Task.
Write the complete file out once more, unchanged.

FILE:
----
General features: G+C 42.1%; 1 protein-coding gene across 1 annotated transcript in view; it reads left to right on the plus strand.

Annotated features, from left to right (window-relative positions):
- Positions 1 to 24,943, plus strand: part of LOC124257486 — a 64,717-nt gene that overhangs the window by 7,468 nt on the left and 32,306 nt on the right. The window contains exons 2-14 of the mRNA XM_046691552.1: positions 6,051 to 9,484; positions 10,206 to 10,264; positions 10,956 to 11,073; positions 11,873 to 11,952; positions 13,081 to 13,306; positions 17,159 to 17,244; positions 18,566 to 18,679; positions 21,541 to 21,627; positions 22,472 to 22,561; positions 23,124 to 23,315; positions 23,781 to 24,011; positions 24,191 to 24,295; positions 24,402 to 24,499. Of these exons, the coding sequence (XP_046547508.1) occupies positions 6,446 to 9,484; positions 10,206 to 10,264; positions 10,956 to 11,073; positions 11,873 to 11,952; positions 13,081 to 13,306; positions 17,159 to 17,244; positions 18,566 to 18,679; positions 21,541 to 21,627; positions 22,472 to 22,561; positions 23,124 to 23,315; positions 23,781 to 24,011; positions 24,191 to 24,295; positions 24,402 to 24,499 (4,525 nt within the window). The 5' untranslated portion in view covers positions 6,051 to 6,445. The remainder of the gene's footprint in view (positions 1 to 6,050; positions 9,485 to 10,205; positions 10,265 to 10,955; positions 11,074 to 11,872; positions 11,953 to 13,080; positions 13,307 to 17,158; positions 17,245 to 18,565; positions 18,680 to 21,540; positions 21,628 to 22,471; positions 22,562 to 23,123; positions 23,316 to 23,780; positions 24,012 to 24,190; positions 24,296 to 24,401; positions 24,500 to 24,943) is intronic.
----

General features: G+C 42.1%; 1 protein-coding gene across 1 annotated transcript in view; it reads left to right on the plus strand.

Annotated features, from left to right (window-relative positions):
- Positions 1 to 24,943, plus strand: part of LOC124257486 — a 64,717-nt gene that overhangs the window by 7,468 nt on the left and 32,306 nt on the right. The window contains exons 2-14 of the mRNA XM_046691552.1: positions 6,051 to 9,484; positions 10,206 to 10,264; positions 10,956 to 11,073; positions 11,873 to 11,952; positions 13,081 to 13,306; positions 17,159 to 17,244; positions 18,566 to 18,679; positions 21,541 to 21,627; positions 22,472 to 22,561; positions 23,124 to 23,315; positions 23,781 to 24,011; positions 24,191 to 24,295; positions 24,402 to 24,499. Of these exons, the coding sequence (XP_046547508.1) occupies positions 6,446 to 9,484; positions 10,206 to 10,264; positions 10,956 to 11,073; positions 11,873 to 11,952; positions 13,081 to 13,306; positions 17,159 to 17,244; positions 18,566 to 18,679; positions 21,541 to 21,627; positions 22,472 to 22,561; positions 23,124 to 23,315; positions 23,781 to 24,011; positions 24,191 to 24,295; positions 24,402 to 24,499 (4,525 nt within the window). The 5' untranslated portion in view covers positions 6,051 to 6,445. The remainder of the gene's footprint in view (positions 1 to 6,050; positions 9,485 to 10,205; positions 10,265 to 10,955; positions 11,074 to 11,872; positions 11,953 to 13,080; positions 13,307 to 17,158; positions 17,245 to 18,565; positions 18,680 to 21,540; positions 21,628 to 22,471; positions 22,562 to 23,123; positions 23,316 to 23,780; positions 24,012 to 24,190; positions 24,296 to 24,401; positions 24,500 to 24,943) is intronic.